Emma Raducanu’s Wimbledon run ends in three-set defeat by qualifier Lulu Sun

“Qualifiers are dangerous,” said Emma Raducanu before this match. Well, this one proved deadly. As Lulu Sun, making her Wimbledon debut, became the first woman in 14 years to come through qualifying and reach the quarter-final, she knocked Britain’s last contender out of the tournament in the process.

It would be hard for Raducanu to begrudge the New Zealander’s 6-2, 5-7, 6-2 victory, having made her own celebrated run to the US Open title in 2021 from a similarly humble position. It would also be hard to deny that Sun, the world 123, was, on the day, by far the better player.

After the roustabout air of her previous three matches, Raducanu got the “really tough match” she had predicted here: hard grind, a constant battle to hold serve. Throughout this tournament Raducanu has been on the front foot against opponents, but here it was Sun who was chasing her up the court, and the Briton’s defence was not always up to the task. Sun took points at the net 28 times to Raducanu’s seven, and she won 21 of them.

Like the gods of old, Sun has an implacable and powerful arm. Every time Raducanu attempted a lob, the 23-year-old smote it back with a drive volley. It must have felt like Zeus was out there hurling thunderbolts. And they came with a deadly accuracy, too – the sequence of chalk puffs at Raducanu’s end were a visible demonstration of how brilliantly Sun was judging the baseline.

Raducanu was continually coming from behind. She gave away breaks in the first games of both the first and third sets. She gave away the first point of her service games seven times in the first two sets. There was some reward for her endurance, when she took the second set entirely against the run of play. And there was honour in the way she kept fighting to the end, including saving a match point at 5-2 with a daring crosscourt backhand.

A fourth-round exit replicates her best finish here from two years ago, and there was even a worrying call-back to that match when the physio was once again called on for Raducanu on Centre Court. In 2021, against the Australian Ajla Tomljanovic, it was breathing problems that forced the then 18-year-old to retire. Here, the fears were for her ankle, which she jarred in a slide to retrieve a forehand at the start of the third set, but a visit from the physio allowed her to complete the match freely.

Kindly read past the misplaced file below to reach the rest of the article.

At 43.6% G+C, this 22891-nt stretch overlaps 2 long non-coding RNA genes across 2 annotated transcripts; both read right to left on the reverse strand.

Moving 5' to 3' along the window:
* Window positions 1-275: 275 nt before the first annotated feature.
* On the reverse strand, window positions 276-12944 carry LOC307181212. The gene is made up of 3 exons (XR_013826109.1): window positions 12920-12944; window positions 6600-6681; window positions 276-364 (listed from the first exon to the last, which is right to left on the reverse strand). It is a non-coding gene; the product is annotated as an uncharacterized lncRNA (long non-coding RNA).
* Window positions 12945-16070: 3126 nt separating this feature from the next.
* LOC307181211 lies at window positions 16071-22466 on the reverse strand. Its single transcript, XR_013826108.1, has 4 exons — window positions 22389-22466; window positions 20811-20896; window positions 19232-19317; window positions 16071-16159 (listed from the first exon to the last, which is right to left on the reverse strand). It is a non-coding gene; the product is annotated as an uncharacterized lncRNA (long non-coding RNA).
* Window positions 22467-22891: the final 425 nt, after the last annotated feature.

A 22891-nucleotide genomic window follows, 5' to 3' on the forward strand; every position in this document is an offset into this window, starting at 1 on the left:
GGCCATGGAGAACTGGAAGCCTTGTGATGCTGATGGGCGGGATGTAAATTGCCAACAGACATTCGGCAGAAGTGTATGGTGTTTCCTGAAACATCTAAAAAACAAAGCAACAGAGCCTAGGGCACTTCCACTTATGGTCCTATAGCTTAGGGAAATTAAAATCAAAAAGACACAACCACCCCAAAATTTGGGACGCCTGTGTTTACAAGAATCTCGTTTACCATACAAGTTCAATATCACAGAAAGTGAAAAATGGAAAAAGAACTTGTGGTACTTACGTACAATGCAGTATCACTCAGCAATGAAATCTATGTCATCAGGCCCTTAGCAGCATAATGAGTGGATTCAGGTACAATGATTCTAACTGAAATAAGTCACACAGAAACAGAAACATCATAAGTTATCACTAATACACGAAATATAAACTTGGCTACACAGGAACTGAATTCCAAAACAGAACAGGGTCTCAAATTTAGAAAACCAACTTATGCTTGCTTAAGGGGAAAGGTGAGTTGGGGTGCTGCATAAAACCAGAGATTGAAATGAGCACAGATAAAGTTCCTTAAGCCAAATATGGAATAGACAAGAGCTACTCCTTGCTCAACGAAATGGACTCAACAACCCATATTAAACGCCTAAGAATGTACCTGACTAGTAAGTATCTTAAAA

It had seemed a perfect opportunity for Raducanu to make her furthest progress in a grand slam since that US Open title. For most of this week, she began the underdog: here she was the favourite. Her opponent was playing in only her second ever slam, having lost in the first round of this year’s Australian Open to Italy’s Elisabetta Cocciaretto. Sun’s wins at Wimbledon represented her only tour experience on grass.

View image in fullscreen Emma Raducanu jarred her ankle sliding while trying to retrieve a forehand in the third set. Photograph: Tom Jenkins/The Guardian

Her mere presence had already made history. Having grown up in Switzerland and changed her playing nationality at the start of the year, she was the first woman from New Zealand to reach the fourth round at Wimbledon, and only the third woman from the country to get so far in a grand slam.

As for Raducanu, the buildup to her biggest fixture since her comeback from surgery was obscured with needless noise about her withdrawal from the mixed doubles, and the loss of the last leg of Andy Murray’s Wimbledon farewell tour. But she took reasonable caution for a 21-year-old who spent a year working her way back from double-wrist surgery.

Just as important as Raducanu’s physical comeback has been the emotional one. After her long injury break, her delight in being back at Wimbledon was palpable in her previous match against Maria Sakkari. Here she brought fizzing excitement to the coin toss, where she stood at the net bouncing like Tigger. She gave a broad grin as the crowd cheered her name before her first serve.

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Instead it was Sun who had the perfect start, taking the first three points off Raducanu’s serve and securing the break at the third attempt. From the outset, Sun looked ready to match the Briton in aggression, putting plenty of pace on the ball and leaving Raducanu struggling to counter the left-hander’s angles. She broke Raducanu’s next service game to love.

A brilliant backhand return at 30-30 in the fourth brought Raducanu her only break point of the first set, and the return of her trademark yell showed she knew it was time to fight. But Sun served her way to the first set with the first two aces of the match and put Raducanu under immediate pressure in the second, before squandering a gift of a break point when she missed a volley into open court.

It was not the only sitter Sun missed here. She might have taken the match in two sets if she had not muffed two follow-up volleys in the final game of the second set, and there were more nervy errors as she approached the climax .

Still, knocking out a Briton in front of a Centre Court crowd to make the final eight? Not bad for your first Wimbledon.

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